Holiday Party Do’s & Don’ts – Blogmas Day 4

Last night was my office’s holiday party.

I have been looking forward to popping on some festive party wear, so I pulled out this berry pretty sparkling number…

Holiday_Party_Dress_Front With some ruby red lips, a little jingle bell necklace and a side ponytail, I didn’t even feel like I’d come from a full day’s work! (No time to be tired during the holidays.)

Holiday_Party_Dress_Overtheshoulder

Nick and I quick grabbed a couple quick snaps…

Stop_for_a_Selfie(and an air-smooch…)

Smooches_Selfie

Before dashing off to the party. This year’s event was held at the Westin Tamp Bay, on the BluVu rooftop, which is really a lovely location.

I work with a pretty fun crew, so there’s always a good amount of treats, dancing and drinks.  And of course we pose for a few [hundred] pictures.

Work_Friends

Yummy_Bites

It’s easy to settle in with some delicious bites and glasses full of cheer and forget that you’re even at a work event, but I’ve seen too many holiday party disasters to forget that even holiday events require a certain level of decorum.

Some basic rules to live by for the holiday work festivities:

  • DO dress appropriately and festively! If you dress in full professional attire during work hours, plan on something along those lines, but a bit more celebratory in color/texture. Similarly if you have very casual attire, you can plan to keep it cazh as you match your fuzzy reindeer antlers.
  • DO arrive “on time,” which means within 30 minutes of the start time for a more casual party that doesn’t have a highly structured timeline, and right at the start time for planned dinners. If you don’t know what’s in store, just plan to arrive as close to the listed start time as you can. Sometimes there are speeches, handouts and other activities you don’t want to miss by being too late.
  • DO consider your host/ess. If it’s an event at someone’s house, this means bringing a host/ess gift (bubbly, potted flower, seasonally appropriate linens, food, etc.) If it’s hosted at an event venue or restaurant, you likely don’t need to bring much except some cash to tip bartenders, valet and such.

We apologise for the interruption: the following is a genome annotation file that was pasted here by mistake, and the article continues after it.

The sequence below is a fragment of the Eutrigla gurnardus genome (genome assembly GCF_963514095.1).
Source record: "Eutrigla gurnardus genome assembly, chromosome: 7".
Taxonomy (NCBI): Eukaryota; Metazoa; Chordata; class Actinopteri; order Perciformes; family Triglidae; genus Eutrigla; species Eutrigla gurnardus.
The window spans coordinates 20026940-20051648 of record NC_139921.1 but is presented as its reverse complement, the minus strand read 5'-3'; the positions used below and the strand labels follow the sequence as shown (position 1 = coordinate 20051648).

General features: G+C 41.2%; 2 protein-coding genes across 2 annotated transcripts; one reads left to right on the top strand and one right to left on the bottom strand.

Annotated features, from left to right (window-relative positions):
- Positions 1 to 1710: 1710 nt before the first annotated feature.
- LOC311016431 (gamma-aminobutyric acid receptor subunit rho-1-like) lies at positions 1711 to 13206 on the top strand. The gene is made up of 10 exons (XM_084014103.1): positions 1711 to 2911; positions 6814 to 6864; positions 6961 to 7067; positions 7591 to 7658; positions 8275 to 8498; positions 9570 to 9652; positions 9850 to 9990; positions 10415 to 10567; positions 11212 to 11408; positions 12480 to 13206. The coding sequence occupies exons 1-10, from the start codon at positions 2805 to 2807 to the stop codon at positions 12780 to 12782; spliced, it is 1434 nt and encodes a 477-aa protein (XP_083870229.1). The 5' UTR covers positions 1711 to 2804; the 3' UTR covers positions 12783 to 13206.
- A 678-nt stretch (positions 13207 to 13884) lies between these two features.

• DO sample what’s on offer. Unless you have highly specific dietary needs, it’s always best to sample some of the food and drinks on offer to show your appreciate to your hosts. If it’s not a seated dinner, nab a bite beforehand so you don’t feel like you need to ravage the appetizers though.
  • DO NOT drink too much. This means that you should indulge in some seasonal spirits if you enjoy them, but keep in mind you are with coworkers and should drink in moderation. When in doubt as to your tolerance levels, have a tall glass of water between the more spirited items, and give it a rest when you answer “no” to this question – “Would I do this at work?”
  • DO be social. You don’t have to be a social butterfly, but you should at least make the rounds to say hello and introduce any date to your coworkers. Once you’ve done this, you can feel free to settle in for a bit and relax.
  • DO NOT worry if you have to leave before the official end of the event, especially if your party falls on a work-night. Just be sure to find and thank your hosts to let them know you’re leaving.

N and I made the rounds at the party and got in some time to admire the view from our rooftop perch…

Rooftop_View_Bridge

Rooftop_View_Side1

But we had to make our exit before too long, so we slipped down the elevator to get back home and tend to the fury children.

As I wrapped up in my favorite new snugly blanket scarf, readying myself for the cool (yes, it was really cool), I spotted the Westin’s beautiful Christmas tree tucked into a corner, surrounded by a sea of glistening gifts practically calling my name.

I just wanted one for the road…

Grab_Presents_And_Run

But was spotted before I got too far. Oh well.  It was worth a shot.

Next holiday party though, it’s on.

 

 

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